Fingerhut’s plan gets mixed reviews from other state public universities


to Fingerhut discuss the basics of the University System of Ohio and


as he discuss the system in greater detail.

Editor’s note: This is the final story in a four-day series examining Board of Regents Chancellor Eric Fingerhut’s University System of Ohio plan.

Each of Ohio’s higher education institutions will be affected by Chancellor Eric Fingerhut’s University System of Ohio plan.

And although it’s still in what President Lester Lefton has called an “embryonic” state, opinions of the program are being formed at the top administrative levels of universities throughout Ohio.

Fingerhut will present his final 10-year plan for the University System by March 31.

Here at Kent State, Lefton has expressed his hope that by working with Fingerhut, the program will make Kent State a stronger institution.

At other state universities, some administrators shared Lefton’s excitement, and others did not. The Daily Kent Stater asked several four-year universities what they thought of the plan.

University of Toledo

President Lloyd Jacobs was hesitant to comment on the proposed plan. He said he hadn’t reviewed it very thoroughly, but planned to soon.

He did say, however, that changes are needed as college tuition is escalating too rapidly. The University System would, in theory, slow rising costs.

“I think we have a diagnosis that we have to do something,” Jacobs said. “I’m not sure what the treatment should be.”

In regard to what has become a faculty concern that the humanities will become secondary subjects because of the system, Jacobs conveyed an idea that all human knowledge is seamless, and to focus on subjects such as science may not be a bad thing.

“There’s a more immediate payback on science and engineering,” he said. “It’s often good to start with things that give you a quicker payback.”

Youngstown State

President David Sweet said he mostly agrees with what’s in the proposal, but he said “the devil is in the details.” He is concerned about a possible change in individual university governance.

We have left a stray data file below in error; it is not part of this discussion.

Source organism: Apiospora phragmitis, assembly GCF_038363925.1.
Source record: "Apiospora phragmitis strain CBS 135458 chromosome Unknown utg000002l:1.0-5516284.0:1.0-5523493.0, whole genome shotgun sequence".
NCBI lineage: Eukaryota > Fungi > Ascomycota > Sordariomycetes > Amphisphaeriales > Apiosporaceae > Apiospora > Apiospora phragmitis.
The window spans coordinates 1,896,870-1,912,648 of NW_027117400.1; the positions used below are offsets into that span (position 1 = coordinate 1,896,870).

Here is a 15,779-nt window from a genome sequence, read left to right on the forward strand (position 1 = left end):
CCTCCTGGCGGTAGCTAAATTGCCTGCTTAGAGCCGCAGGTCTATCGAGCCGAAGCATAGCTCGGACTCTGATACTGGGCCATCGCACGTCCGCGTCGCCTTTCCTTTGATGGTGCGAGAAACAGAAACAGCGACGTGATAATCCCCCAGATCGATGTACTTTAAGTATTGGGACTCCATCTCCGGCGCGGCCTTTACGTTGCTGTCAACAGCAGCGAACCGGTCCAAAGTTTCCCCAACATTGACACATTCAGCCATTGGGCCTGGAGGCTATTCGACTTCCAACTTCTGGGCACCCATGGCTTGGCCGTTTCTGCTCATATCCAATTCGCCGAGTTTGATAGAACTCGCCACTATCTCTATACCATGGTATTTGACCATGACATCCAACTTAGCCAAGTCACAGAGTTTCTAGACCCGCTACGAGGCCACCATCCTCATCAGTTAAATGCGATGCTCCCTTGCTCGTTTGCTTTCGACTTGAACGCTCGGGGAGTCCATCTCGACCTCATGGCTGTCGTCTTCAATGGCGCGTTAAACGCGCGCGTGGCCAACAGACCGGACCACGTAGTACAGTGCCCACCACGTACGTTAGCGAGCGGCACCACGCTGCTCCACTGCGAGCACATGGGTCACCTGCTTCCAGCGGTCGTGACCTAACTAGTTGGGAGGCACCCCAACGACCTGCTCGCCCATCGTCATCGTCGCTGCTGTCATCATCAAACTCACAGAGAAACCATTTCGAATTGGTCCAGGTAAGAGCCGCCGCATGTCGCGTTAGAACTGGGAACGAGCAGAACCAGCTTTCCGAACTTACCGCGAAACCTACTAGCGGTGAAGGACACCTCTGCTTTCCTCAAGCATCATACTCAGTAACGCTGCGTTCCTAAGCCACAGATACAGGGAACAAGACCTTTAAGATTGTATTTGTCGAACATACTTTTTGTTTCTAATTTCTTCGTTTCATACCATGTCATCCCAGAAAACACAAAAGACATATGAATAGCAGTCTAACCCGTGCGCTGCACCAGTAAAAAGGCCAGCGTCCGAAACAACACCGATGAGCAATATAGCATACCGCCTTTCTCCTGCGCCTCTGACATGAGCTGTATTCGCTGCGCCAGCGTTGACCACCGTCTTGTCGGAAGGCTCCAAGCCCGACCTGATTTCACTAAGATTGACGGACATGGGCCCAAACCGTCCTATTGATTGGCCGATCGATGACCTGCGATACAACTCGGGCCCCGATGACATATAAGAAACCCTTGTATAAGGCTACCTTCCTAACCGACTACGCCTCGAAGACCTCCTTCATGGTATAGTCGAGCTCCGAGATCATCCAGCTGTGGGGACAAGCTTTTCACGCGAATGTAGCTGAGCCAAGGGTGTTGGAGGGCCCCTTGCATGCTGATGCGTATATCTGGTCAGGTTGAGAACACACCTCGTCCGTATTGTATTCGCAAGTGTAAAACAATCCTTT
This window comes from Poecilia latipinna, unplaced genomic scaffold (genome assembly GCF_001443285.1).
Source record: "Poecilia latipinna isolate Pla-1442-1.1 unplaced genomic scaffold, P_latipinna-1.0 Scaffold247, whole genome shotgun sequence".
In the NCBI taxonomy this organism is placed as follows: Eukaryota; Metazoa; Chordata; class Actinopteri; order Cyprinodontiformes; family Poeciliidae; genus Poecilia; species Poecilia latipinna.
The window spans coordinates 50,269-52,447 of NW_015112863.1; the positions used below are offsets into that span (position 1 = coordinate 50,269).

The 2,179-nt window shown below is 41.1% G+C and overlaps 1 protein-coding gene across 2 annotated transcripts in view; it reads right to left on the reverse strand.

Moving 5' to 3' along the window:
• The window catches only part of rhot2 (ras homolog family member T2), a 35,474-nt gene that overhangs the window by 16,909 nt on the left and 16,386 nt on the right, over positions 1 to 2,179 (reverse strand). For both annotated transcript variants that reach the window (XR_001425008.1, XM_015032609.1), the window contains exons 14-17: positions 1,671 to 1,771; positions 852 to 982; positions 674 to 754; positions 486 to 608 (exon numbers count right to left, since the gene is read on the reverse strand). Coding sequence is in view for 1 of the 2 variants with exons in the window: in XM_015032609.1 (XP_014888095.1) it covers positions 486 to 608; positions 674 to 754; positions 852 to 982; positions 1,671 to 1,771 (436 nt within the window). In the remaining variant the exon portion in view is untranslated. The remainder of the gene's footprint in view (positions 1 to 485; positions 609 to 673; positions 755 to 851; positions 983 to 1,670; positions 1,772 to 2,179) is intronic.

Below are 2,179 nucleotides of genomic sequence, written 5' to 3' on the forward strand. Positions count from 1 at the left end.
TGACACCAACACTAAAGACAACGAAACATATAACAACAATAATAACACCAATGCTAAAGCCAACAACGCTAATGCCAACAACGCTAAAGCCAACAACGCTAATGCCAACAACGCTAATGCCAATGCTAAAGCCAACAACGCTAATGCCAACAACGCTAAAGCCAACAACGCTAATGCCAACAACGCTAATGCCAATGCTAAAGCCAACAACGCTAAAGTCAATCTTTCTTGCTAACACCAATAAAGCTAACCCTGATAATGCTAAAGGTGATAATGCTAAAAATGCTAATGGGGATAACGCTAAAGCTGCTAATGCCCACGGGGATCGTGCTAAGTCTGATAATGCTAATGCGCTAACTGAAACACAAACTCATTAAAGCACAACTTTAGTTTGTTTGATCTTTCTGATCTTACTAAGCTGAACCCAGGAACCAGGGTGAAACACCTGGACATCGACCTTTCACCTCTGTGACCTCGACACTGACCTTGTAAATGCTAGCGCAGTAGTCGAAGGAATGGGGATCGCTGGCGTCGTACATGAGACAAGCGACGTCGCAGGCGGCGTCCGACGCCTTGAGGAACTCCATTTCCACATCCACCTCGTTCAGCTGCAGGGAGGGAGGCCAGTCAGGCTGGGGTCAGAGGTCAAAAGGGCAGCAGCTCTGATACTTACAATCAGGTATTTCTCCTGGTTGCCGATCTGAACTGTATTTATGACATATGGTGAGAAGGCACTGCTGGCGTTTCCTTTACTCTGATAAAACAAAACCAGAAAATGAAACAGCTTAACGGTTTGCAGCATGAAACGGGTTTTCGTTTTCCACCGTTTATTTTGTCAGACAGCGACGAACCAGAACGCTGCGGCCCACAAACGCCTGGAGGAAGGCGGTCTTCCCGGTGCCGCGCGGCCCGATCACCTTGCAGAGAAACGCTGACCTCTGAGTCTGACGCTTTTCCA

“The University System, as I interpret it, is not a changing in governance structure,” Sweet said. “It is focused on enhancing collaboration among institutions, particularly at the doctoral level.”

Sweet said based on other states’ experience, there is no need to change the governance of individual institutions. He said the current trustee system works well.

As far as the humanities are concerned, Sweet said Youngstown State University has demonstrated an interest in both “stem” disciplines — science, technology and mathematics — and in the liberal arts.

“We believe that is an essential component of university curriculum,” he said.

Wright State

The university has a positive outlook on the proposal of a system, said Robert Sweeney, executive vice president for planning.

“We’ve just received a $5 million program partnership grant for our work in neuro science,” he said. “We are doing a number of things, particularly in the area of stem.”

When looking to better higher education in the state, Sweeney said singling out certain programs can only make Ohio stronger.

Cleveland State

President Michael Schwartz, in his Oct. 25 convocation address, expressed some apprehension toward this proposed University System and the possibility of some loss of his institution’s identity.

“It is an incredibly complex notion, and it is also one that carries some risk,” Schwartz said in his address. “As you know, I have always argued that timidity is a bad thing in higher education. The risk involved here doesn’t trouble me.”

Schwartz also said during the address that the plan was more of an announcement, a sentiment mirrored at Ohio State.

Ohio State

“It’s probably still too early to know (what effect this plan will have),” said Jim Lynch, director of media relations. “What they’re trying to do is take our best programs and make them internationally renowned.”

Lynch said leaders at Ohio State support the concept of a statewide collaboration among Ohio’s 2- and 4-year universities.

“We’re excited about the importance (Gov.) Strickland put on higher education,” Lynch said, “and we’re optimistic about the changes (set in motion) by Chancellor Fingerhut.”